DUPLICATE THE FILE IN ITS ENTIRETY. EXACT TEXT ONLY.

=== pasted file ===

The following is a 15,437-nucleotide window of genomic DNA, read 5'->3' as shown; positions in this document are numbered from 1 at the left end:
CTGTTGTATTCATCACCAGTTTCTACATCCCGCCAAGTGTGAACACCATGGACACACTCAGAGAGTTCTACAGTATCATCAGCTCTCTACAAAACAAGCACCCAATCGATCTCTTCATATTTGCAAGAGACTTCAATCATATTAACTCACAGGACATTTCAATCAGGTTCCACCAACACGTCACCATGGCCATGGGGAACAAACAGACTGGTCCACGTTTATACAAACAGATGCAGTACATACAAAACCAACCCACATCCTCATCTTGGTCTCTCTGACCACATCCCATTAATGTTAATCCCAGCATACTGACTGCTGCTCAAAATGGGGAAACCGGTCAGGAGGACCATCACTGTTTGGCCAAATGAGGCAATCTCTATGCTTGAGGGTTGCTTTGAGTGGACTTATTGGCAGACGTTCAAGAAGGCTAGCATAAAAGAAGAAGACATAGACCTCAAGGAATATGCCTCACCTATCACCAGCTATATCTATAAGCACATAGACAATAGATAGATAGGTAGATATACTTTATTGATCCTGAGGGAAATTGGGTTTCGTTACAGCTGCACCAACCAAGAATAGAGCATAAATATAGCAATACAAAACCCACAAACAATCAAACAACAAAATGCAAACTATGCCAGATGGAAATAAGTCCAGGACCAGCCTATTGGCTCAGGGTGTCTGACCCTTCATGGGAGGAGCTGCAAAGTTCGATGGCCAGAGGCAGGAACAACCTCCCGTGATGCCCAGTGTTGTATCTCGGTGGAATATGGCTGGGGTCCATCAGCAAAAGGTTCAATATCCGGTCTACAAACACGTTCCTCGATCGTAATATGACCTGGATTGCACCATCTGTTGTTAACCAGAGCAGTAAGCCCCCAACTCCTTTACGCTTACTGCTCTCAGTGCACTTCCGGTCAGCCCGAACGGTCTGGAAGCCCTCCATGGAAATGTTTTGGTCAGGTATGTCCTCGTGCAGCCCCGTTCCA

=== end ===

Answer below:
The following is a 15,437-nucleotide window of genomic DNA, read 5'->3' as shown; positions in this document are numbered from 1 at the left end:
CTGTTGTATTCATCACCAGTTTCTACATCCCGCCAAGTGTGAACACCATGGACACACTCAGAGAGTTCTACAGTATCATCAGCTCTCTACAAAACAAGCACCCAATCGATCTCTTCATATTTGCAAGAGACTTCAATCATATTAACTCACAGGACATTTCAATCAGGTTCCACCAACACGTCACCATGGCCATGGGGAACAAACAGACTGGTCCACGTTTATACAAACAGATGCAGTACATACAAAACCAACCCACATCCTCATCTTGGTCTCTCTGACCACATCCCATTAATGTTAATCCCAGCATACTGACTGCTGCTCAAAATGGGGAAACCGGTCAGGAGGACCATCACTGTTTGGCCAAATGAGGCAATCTCTATGCTTGAGGGTTGCTTTGAGTGGACTTATTGGCAGACGTTCAAGAAGGCTAGCATAAAAGAAGAAGACATAGACCTCAAGGAATATGCCTCACCTATCACCAGCTATATCTATAAGCACATAGACAATAGATAGATAGGTAGATATACTTTATTGATCCTGAGGGAAATTGGGTTTCGTTACAGCTGCACCAACCAAGAATAGAGCATAAATATAGCAATACAAAACCCACAAACAATCAAACAACAAAATGCAAACTATGCCAGATGGAAATAAGTCCAGGACCAGCCTATTGGCTCAGGGTGTCTGACCCTTCATGGGAGGAGCTGCAAAGTTCGATGGCCAGAGGCAGGAACAACCTCCCGTGATGCCCAGTGTTGTATCTCGGTGGAATATGGCTGGGGTCCATCAGCAAAAGGTTCAATATCCGGTCTACAAACACGTTCCTCGATCGTAATATGACCTGGATTGCACCATCTGTTGTTAACCAGAGCAGTAAGCCCCCAACTCCTTTACGCTTACTGCTCTCAGTGCACTTCCGGTCAGCCCGAACGGTCTGGAAGCCCTCCATGGAAATGTTTTGGTCAGGTATGTCCTCGTGCAGCCCCGTTCCA